Can two weeks gluten free cause symptoms to get this out of hand? I'm trying to hang on for the few days that are left until I can get tested, but if this is really what's going on, I'm really REALLY beginning to understand why so many of you refuse to go back to gluten no matter what.

I plan on going gluten free regardless of my test results, because I know it will more than likely take care of my D. I have another question about the memory loss, though. Can Celiac cause it, first of all, and if it can, is it possible for my memory recover? I can't even begin to tell you just how much I miss my brain.

Thanks for reading, and for any help you might have to offer.
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#2 rosetapper23

 
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Posted 02 January 2011 - 05:30 PM

Your story could have been written by many of us here on the Forum. (All those on the Forum who felt like dog poo, please raise your hands!) And, yes, the symptoms can wax and wane throughout one's lifetime. Gluten acts like a neurotoxin on both people with celiac and those who are simply sensitive (usually because they have leaky gut), which is why memory can be affected in so many of us. Also, it's not uncommon to be ultra-sensitive to gluten after removing it from your diet and then adding it back in. Sometimes that's the determining factor for those who have been on the fence about going on a permanent gluten-free diet--their socks got blown off by the symptoms when they resumed eating gluten (yep, "dog poo syndrome").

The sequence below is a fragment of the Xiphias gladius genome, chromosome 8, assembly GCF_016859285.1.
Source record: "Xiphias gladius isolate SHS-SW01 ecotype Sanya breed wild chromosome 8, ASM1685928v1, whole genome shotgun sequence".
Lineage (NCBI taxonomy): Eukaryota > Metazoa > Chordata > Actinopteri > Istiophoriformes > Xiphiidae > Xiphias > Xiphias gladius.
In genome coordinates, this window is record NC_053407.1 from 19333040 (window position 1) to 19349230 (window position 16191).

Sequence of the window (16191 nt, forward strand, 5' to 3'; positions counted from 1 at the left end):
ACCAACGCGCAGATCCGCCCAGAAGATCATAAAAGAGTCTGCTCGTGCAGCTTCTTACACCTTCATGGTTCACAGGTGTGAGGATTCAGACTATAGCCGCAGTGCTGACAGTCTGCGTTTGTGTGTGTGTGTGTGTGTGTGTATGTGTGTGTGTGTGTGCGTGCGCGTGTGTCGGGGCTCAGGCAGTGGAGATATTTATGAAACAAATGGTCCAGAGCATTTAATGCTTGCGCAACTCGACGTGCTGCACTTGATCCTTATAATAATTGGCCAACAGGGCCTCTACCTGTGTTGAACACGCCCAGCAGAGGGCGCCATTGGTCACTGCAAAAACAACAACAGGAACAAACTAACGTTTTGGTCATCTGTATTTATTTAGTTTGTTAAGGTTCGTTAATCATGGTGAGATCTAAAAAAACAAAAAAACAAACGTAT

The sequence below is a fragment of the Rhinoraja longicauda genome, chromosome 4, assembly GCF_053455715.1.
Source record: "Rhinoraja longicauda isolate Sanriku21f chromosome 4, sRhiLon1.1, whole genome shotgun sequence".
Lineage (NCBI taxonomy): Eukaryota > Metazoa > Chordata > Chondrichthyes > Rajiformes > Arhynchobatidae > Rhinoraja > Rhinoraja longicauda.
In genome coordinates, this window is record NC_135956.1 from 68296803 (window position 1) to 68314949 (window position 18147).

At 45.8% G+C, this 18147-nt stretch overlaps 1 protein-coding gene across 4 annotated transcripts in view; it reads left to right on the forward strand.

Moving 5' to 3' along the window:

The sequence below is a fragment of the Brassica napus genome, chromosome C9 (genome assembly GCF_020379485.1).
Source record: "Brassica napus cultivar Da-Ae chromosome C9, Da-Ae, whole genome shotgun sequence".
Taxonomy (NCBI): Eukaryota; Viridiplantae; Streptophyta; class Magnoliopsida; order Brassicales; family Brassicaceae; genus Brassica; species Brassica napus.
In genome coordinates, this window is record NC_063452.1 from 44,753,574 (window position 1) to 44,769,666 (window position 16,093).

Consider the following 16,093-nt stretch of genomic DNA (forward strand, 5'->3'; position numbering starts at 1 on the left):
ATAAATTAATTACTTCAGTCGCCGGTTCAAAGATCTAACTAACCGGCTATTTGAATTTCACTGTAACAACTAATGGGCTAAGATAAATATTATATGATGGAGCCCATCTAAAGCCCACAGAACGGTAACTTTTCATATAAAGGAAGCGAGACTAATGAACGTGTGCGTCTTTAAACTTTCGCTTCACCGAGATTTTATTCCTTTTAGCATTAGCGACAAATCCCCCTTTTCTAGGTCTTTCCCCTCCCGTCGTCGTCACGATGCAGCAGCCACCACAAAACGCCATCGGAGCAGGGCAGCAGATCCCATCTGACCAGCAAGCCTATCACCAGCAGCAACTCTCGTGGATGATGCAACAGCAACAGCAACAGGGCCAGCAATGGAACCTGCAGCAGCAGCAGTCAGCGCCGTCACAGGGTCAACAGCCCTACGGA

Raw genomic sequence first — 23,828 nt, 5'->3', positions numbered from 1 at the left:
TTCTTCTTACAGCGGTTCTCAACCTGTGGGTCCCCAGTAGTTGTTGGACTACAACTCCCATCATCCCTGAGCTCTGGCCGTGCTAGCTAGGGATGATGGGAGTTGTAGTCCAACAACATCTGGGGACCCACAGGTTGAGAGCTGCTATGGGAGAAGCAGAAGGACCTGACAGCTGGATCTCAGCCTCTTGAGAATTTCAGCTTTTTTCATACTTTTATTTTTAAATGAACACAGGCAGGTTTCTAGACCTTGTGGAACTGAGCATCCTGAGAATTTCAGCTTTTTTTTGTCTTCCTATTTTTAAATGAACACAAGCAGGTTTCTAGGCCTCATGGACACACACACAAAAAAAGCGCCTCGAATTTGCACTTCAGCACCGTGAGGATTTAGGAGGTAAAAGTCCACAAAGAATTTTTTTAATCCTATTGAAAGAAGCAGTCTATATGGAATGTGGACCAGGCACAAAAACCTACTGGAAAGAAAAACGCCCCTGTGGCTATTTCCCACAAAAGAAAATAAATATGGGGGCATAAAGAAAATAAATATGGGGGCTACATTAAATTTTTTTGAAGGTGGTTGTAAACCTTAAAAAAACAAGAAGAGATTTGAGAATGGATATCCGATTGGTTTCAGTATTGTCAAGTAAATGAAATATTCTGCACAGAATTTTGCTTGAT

However, in addition to symptoms of celiac, I also wonder if you might have Hashimoto's thyroiditis. The memory problems, fatigue, muscle aches, etc., are all indicative of a thyroid condition, which is common with people who have celiac. Please have your doctor test you for it. Also, you might ask for iron and ferritin tests--whenever my anemia gets really bad, I can't type at all because I make too many typos.